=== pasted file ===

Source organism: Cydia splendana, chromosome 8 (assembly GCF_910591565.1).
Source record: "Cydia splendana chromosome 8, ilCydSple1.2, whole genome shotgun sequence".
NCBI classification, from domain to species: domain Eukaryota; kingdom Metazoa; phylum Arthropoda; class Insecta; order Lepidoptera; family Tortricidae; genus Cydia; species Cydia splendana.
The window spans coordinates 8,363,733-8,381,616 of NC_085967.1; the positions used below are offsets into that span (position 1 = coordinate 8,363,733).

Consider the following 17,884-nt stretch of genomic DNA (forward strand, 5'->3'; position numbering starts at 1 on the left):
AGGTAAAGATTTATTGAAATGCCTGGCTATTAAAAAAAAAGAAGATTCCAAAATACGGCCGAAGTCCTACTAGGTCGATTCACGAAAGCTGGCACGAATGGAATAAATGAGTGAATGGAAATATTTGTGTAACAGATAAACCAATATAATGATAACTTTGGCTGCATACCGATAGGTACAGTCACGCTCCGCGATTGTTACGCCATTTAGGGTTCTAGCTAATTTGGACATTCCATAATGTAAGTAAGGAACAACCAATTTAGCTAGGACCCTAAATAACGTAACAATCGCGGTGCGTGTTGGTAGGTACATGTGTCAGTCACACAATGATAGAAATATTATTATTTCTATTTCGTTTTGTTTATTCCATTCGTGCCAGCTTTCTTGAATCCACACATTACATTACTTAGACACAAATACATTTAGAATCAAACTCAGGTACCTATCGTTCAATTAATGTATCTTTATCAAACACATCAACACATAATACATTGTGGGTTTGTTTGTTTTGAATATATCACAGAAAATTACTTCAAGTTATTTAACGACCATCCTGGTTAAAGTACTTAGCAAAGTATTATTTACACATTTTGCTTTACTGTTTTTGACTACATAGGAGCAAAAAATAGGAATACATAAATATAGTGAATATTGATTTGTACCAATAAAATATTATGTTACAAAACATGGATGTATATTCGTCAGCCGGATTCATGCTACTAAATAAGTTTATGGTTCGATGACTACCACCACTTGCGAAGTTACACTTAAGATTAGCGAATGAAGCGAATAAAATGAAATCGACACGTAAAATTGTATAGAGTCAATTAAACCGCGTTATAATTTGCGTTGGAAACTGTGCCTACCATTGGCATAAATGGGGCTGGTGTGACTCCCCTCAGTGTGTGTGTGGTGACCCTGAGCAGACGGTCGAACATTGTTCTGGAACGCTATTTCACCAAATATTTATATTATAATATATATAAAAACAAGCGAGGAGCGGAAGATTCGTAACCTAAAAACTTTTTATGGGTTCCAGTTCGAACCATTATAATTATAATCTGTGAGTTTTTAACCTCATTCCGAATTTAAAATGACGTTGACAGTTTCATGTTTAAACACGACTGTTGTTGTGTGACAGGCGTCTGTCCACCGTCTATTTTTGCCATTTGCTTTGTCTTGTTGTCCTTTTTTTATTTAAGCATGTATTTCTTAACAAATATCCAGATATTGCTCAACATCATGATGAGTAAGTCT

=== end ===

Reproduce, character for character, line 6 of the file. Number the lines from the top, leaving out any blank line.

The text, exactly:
AGGTAAAGATTTATTGAAATGCCTGGCTATTAAAAAAAAAGAAGATTCCAAAATACGGCCGAAGTCCTACTAGGTCGATTCACGAAAGCTGGCACGAATGGAATAAATGAGTGAATGGAAATATTTGTGTAACAGATAAACCAATATAATGATAACTTTGGCTGCATACCGATAGGTACAGTCACGCTCCGCGATTGTTACGCCATTTAGGGTTCTAGCTAATTTGGACATTCCATAATGTAAGTAAGGAACAACCAATTTAGCTAGGACCCTAAATAACGTAACAATCGCGGTGCGTGTTGGTAGGTACATGTGTCAGTCACACAATGATAGAAATATTATTATTTCTATTTCGTTTTGTTTATTCCATTCGTGCCAGCTTTCTTGAATCCACACATTACATTACTTAGACACAAATACATTTAGAATCAAACTCAGGTACCTATCGTTCAATTAATGTATCTTTATCAAACACATCAACACATAATACATTGTGGGTTTGTTTGTTTTGAATATATCACAGAAAATTACTTCAAGTTATTTAACGACCATCCTGGTTAAAGTACTTAGCAAAGTATTATTTACACATTTTGCTTTACTGTTTTTGACTACATAGGAGCAAAAAATAGGAATACATAAATATAGTGAATATTGATTTGTACCAATAAAATATTATGTTACAAAACATGGATGTATATTCGTCAGCCGGATTCATGCTACTAAATAAGTTTATGGTTCGATGACTACCACCACTTGCGAAGTTACACTTAAGATTAGCGAATGAAGCGAATAAAATGAAATCGACACGTAAAATTGTATAGAGTCAATTAAACCGCGTTATAATTTGCGTTGGAAACTGTGCCTACCATTGGCATAAATGGGGCTGGTGTGACTCCCCTCAGTGTGTGTGTGGTGACCCTGAGCAGACGGTCGAACATTGTTCTGGAACGCTATTTCACCAAATATTTATATTATAATATATATAAAAACAAGCGAGGAGCGGAAGATTCGTAACCTAAAAACTTTTTATGGGTTCCAGTTCGAACCATTATAATTATAATCTGTGAGTTTTTAACCTCATTCCGAATTTAAAATGACGTTGACAGTTTCATGTTTAAACACGACTGTTGTTGTGTGACAGGCGTCTGTCCACCGTCTATTTTTGCCATTTGCTTTGTCTTGTTGTCCTTTTTTTATTTAAGCATGTATTTCTTAACAAATATCCAGATATTGCTCAACATCATGATGAGTAAGTCT